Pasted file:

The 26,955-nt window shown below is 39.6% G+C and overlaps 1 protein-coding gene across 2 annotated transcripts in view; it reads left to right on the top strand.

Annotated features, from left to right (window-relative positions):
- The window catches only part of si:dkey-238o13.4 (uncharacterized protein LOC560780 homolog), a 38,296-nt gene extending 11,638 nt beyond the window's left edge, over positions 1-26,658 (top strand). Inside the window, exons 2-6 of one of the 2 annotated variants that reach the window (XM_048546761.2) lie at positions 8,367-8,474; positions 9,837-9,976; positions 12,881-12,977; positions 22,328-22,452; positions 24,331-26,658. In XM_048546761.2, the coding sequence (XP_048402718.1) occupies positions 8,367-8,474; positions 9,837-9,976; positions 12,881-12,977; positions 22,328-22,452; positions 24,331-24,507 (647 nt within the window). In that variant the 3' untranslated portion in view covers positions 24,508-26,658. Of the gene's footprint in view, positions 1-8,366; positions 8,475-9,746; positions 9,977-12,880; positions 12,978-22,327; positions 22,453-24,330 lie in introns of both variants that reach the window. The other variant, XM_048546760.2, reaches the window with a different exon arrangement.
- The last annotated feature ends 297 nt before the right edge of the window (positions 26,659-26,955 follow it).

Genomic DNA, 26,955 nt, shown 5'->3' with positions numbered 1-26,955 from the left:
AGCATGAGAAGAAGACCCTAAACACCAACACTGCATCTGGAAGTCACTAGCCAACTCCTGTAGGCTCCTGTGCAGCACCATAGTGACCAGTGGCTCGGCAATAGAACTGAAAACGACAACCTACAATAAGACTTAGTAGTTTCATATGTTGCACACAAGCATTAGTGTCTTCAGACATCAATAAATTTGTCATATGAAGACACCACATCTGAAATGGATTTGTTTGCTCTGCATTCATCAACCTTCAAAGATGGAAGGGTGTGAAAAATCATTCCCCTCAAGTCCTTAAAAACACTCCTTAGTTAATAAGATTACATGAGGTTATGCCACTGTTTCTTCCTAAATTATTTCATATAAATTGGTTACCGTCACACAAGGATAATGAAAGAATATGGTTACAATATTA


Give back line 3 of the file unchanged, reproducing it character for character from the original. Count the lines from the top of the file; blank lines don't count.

- The window catches only part of si:dkey-238o13.4 (uncharacterized protein LOC560780 homolog), a 38,296-nt gene extending 11,638 nt beyond the window's left edge, over positions 1-26,658 (top strand). Inside the window, exons 2-6 of one of the 2 annotated variants that reach the window (XM_048546761.2) lie at positions 8,367-8,474; positions 9,837-9,976; positions 12,881-12,977; positions 22,328-22,452; positions 24,331-26,658. In XM_048546761.2, the coding sequence (XP_048402718.1) occupies positions 8,367-8,474; positions 9,837-9,976; positions 12,881-12,977; positions 22,328-22,452; positions 24,331-24,507 (647 nt within the window). In that variant the 3' untranslated portion in view covers positions 24,508-26,658. Of the gene's footprint in view, positions 1-8,366; positions 8,475-9,746; positions 9,977-12,880; positions 12,978-22,327; positions 22,453-24,330 lie in introns of both variants that reach the window. The other variant, XM_048546760.2, reaches the window with a different exon arrangement.